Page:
Does hypertension pose a health risk to older adults who wish to donate a kidney?
In an analysis of clinical information on older living kidney donors, hypertension was linked with a higher risk of developing kidney failure. The study, which is published in an upcoming issue of CJASN, provides new information that may help inform discussions with older individuals when they consider donating a kidney.
Receiving a kidney from a living donor is the best treatment for patients with kidney failure, but it is important to ensure that individuals who wish to donate an organ are able to safely do so. Older age is not a barrier for kidney donation; however, for many older individuals hypertension is common. It is unclear whether hypertension elevates the risk of kidney failure or early death among older donors .
To investigate, Fawaz Al Ammary, MD, Ph.D. (Johns Hopkins University School of Medicine) and his colleagues analyzed national registry data on 24,533 older kidney donors from 1999 to 2016, including 2,265 who had hypertension at the time of donation. This information was linked to data from the Centers for Medicare & Medicaid Services and the Social Security Death Master File to determine which donors developed kidney failure or died. The study is the largest to examine what risks older donors with hypertension may face in the long term.
Donors were observed for a median follow-up time of 7.1 years after kidney donation (and up to a maximum of 18 years). During the study period, 24 donors developed kidney failure and 252 died. Hypertension at the time of donation was linked with higher risk of kidney failure, but not mortality. The 15-year risk of kidney failure was 0.8% for older donors with hypertension vs. 0.2% for older donors without hypertension. The risk of kidney failure was 3.1-times higher for donors with hypertension compared with those without hypertension who had otherwise similar clinical characteristics.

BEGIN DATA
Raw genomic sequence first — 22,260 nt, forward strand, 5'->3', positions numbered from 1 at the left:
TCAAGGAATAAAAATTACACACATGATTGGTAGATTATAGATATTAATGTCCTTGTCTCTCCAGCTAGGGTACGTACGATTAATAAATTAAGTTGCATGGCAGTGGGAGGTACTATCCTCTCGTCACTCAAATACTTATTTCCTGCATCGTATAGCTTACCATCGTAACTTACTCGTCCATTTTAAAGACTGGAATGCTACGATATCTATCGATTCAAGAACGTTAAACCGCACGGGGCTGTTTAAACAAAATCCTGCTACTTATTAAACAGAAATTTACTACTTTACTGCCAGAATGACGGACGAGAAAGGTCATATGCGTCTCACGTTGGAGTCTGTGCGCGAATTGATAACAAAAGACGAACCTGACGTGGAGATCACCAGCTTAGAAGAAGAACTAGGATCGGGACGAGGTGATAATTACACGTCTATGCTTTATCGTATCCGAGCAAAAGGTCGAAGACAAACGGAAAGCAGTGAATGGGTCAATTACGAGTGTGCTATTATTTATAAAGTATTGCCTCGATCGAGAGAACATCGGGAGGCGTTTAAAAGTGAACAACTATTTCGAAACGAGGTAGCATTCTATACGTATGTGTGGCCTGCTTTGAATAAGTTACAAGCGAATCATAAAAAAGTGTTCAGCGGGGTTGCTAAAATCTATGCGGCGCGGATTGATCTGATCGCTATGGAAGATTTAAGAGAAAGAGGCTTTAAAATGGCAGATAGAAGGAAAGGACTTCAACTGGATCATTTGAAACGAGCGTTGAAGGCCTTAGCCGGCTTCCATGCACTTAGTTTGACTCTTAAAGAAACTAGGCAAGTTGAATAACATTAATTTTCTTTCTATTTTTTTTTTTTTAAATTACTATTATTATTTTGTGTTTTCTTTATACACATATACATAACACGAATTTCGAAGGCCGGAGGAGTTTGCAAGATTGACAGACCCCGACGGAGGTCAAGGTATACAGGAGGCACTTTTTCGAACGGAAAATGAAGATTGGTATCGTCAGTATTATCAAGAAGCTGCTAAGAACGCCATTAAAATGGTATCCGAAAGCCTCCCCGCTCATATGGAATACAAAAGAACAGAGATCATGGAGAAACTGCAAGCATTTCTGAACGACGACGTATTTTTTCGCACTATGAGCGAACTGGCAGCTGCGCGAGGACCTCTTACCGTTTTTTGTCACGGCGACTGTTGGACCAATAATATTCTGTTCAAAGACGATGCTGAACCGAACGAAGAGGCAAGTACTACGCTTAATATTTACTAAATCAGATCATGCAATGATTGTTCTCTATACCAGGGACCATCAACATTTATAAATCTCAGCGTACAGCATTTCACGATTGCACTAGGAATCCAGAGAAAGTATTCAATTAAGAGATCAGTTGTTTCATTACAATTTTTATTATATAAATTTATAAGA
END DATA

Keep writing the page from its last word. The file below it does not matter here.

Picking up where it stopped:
When the researchers restricted their analysis to include only donors from the 2004-2016 period (because documentation of antihypertensive therapy was unavailable before this time), they observed a stronger association—a 6.2-fold higher risk for kidney failure among donors with hypertension. There was no significant association between donor hypertension and 15-year mortality.
"Fortunately, the number of kidney failure events in this population is small. Albeit a rather small risk, practice guidelines for live kidney donor evaluation need to be revisited," said Dr. Al Ammary. "While controlled hypertension in otherwise eligible older individuals may not be viewed as an absolute contraindication for kidney donation, these findings may inform conversations between the provider and the older individuals with hypertension when they consider donating a kidney."
The investigators plan to conduct additional studies in this area to advance the field of organ transplantation in light of the growing number of older individuals who may offer an important source of organs for living donation.
In an accompanying editorial, Kenneth Newell, MD, Ph.D. (Emory University School of Medicine) and Richard Formica, Jr., MD (Yale University School of Medicine) noted that the findings "should not be used to 'allow' or 'exclude' individuals from proceeding with living kidney donation but rather should be incorporated into a comprehensive educational program to better inform donors about the long-term consequences of their decision to be a living kidney donor. In addition these findings identify a cohort of medically complex living kidney donors who should be offered the opportunity to enroll in specialized programs to provide lifetime surveillance for and treatment of conditions associated with an increased risk of end stage kidney disease."